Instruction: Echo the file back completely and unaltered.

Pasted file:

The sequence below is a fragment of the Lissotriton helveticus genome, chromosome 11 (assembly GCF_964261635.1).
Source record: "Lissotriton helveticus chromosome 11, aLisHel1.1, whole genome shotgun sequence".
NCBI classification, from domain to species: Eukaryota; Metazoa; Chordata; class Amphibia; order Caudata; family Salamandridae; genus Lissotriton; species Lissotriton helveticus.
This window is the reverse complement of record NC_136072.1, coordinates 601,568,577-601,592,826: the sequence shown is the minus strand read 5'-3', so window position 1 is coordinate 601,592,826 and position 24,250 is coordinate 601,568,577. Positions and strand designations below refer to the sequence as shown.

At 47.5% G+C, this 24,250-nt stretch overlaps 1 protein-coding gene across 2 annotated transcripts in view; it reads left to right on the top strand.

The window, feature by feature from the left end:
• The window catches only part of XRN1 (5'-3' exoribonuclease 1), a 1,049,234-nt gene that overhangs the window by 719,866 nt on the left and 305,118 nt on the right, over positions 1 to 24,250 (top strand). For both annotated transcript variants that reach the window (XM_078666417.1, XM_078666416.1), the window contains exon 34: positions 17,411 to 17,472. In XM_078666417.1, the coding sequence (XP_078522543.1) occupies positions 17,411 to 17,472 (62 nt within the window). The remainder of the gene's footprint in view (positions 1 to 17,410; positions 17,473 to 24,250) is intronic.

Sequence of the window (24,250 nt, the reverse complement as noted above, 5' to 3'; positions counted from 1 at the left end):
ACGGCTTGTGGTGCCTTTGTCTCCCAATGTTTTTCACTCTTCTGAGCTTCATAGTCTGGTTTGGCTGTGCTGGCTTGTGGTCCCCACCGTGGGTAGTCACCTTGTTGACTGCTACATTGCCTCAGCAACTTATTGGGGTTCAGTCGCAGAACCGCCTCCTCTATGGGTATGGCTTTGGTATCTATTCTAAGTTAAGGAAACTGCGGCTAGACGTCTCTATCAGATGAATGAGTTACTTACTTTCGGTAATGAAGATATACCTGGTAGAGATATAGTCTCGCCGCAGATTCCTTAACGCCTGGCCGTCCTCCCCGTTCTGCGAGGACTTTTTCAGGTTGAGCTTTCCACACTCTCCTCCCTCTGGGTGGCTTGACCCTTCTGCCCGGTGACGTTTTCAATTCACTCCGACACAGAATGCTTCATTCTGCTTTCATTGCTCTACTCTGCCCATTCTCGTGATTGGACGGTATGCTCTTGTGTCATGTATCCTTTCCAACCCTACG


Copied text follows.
The sequence below is a fragment of the Lissotriton helveticus genome, chromosome 11 (assembly GCF_964261635.1).
Source record: "Lissotriton helveticus chromosome 11, aLisHel1.1, whole genome shotgun sequence".
NCBI classification, from domain to species: Eukaryota; Metazoa; Chordata; class Amphibia; order Caudata; family Salamandridae; genus Lissotriton; species Lissotriton helveticus.
This window is the reverse complement of record NC_136072.1, coordinates 601,568,577-601,592,826: the sequence shown is the minus strand read 5'-3', so window position 1 is coordinate 601,592,826 and position 24,250 is coordinate 601,568,577. Positions and strand designations below refer to the sequence as shown.

At 47.5% G+C, this 24,250-nt stretch overlaps 1 protein-coding gene across 2 annotated transcripts in view; it reads left to right on the top strand.

The window, feature by feature from the left end:
• The window catches only part of XRN1 (5'-3' exoribonuclease 1), a 1,049,234-nt gene that overhangs the window by 719,866 nt on the left and 305,118 nt on the right, over positions 1 to 24,250 (top strand). For both annotated transcript variants that reach the window (XM_078666417.1, XM_078666416.1), the window contains exon 34: positions 17,411 to 17,472. In XM_078666417.1, the coding sequence (XP_078522543.1) occupies positions 17,411 to 17,472 (62 nt within the window). The remainder of the gene's footprint in view (positions 1 to 17,410; positions 17,473 to 24,250) is intronic.

Sequence of the window (24,250 nt, the reverse complement as noted above, 5' to 3'; positions counted from 1 at the left end):
ACGGCTTGTGGTGCCTTTGTCTCCCAATGTTTTTCACTCTTCTGAGCTTCATAGTCTGGTTTGGCTGTGCTGGCTTGTGGTCCCCACCGTGGGTAGTCACCTTGTTGACTGCTACATTGCCTCAGCAACTTATTGGGGTTCAGTCGCAGAACCGCCTCCTCTATGGGTATGGCTTTGGTATCTATTCTAAGTTAAGGAAACTGCGGCTAGACGTCTCTATCAGATGAATGAGTTACTTACTTTCGGTAATGAAGATATACCTGGTAGAGATATAGTCTCGCCGCAGATTCCTTAACGCCTGGCCGTCCTCCCCGTTCTGCGAGGACTTTTTCAGGTTGAGCTTTCCACACTCTCCTCCCTCTGGGTGGCTTGACCCTTCTGCCCGGTGACGTTTTCAATTCACTCCGACACAGAATGCTTCATTCTGCTTTCATTGCTCTACTCTGCCCATTCTCGTGATTGGACGGTATGCTCTTGTGTCATGTATCCTTTCCAACCCTACG